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Family Movie Guide


© St. Petersburg Times, published March 8, 2001

The Family Movie Guide should be used along with the Motion Picture Association of America rating system for selecting movies suitable for children. Only films rated G, PG or PG-13 are included in this weekly listing along with occasional R-rated films that may have entertainment or educational value for older children with parental guidance. Compiled by St. Petersburg Times film critic Steve Persall.


Recess: School's Out C+

Grade-school children will enjoy watching the misadventures of freckle-faced T.J. and his pals, a multicultural gang foiling a scheme by an former principal (voice of James Woods) out to destroy summer vacation. Nothing here to seriously offend anyone, but educators might not be keen on the antagonistic behavior demonstrated by these well-intentioned students. Adults may be entertained by classic rock hits on the soundtrack.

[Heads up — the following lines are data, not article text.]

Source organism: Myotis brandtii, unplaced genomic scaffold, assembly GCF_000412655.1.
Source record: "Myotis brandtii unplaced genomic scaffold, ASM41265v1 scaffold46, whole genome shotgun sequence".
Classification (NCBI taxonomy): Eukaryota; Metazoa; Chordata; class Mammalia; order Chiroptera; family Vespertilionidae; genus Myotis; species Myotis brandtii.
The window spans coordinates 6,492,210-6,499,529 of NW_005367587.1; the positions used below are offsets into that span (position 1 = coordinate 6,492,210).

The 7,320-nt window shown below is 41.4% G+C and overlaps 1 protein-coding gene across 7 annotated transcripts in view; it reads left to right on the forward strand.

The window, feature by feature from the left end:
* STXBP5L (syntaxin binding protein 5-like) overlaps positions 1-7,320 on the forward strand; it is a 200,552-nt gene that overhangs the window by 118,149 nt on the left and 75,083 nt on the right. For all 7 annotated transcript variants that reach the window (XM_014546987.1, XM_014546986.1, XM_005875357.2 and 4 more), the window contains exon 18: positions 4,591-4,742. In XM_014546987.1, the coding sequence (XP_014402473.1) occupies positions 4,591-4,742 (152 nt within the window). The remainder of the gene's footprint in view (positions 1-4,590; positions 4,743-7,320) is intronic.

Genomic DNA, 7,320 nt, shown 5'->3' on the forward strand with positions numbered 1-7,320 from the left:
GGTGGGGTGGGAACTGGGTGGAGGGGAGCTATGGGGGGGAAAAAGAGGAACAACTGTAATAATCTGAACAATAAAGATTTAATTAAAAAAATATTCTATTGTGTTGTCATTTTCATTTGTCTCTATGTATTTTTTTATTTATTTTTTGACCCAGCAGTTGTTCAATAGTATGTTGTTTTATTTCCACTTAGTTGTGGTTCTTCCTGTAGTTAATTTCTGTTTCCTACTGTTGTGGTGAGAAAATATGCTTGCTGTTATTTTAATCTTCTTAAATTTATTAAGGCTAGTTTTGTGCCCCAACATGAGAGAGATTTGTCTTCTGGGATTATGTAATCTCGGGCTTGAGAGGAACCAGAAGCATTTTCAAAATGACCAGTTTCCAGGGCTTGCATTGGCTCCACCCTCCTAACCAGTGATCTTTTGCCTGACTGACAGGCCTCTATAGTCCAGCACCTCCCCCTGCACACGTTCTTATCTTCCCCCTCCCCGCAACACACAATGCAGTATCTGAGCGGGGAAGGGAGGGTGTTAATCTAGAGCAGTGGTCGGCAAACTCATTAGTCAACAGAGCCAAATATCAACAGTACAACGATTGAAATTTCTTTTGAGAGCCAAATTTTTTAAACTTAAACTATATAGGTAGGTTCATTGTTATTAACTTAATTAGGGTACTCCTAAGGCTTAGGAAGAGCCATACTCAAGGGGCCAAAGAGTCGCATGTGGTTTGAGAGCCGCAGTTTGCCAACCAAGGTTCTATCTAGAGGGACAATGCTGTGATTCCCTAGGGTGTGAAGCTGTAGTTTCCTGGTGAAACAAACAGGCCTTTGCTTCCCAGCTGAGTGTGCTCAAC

Cast Away A

(PG-13) Tom Hanks stars as a workaholic stranded on a deserted island after an airplane crash. Robert Zemeckis' film traces his primal survival and emotional return home with pacing that may not satisfy younger viewers. This isn't a cutesy-pie Robinson Crusoe tale. Mild profanity, no nudity or sex, but Hanks wears a skimpy loincloth. No violence, although the air disaster and natural perils are perhaps too intense for children.

Crouching Tiger, Hidden Dragon A

(PG-13) No profanity or nudity in Ang Lee's exciting martial arts epic, and sex is limited to post-coital cuddling. The violence factor should be considered by parents for its volume, rather than graphic intensity. Fists, feet and weapons fly constantly, although without much blood or grisly sound effects. The plot's strong female characters and accent on honor could be inspirational. However, a long running time and English subtitles could frustrate younger viewers.

Finding Forrester B-

(PG-13) Young African American private-school student (Rob Brown) discovers that a reclusive white author (Sean Connery) lives in his Bronx neighborhood. Both outcasts help each other cope with a world outside their own. Moderate profanity and rude-speak. No nudity, sex or violence. Some positive ideas about the importance of literacy sneak through the melodrama. Recommended for ages 13 and older.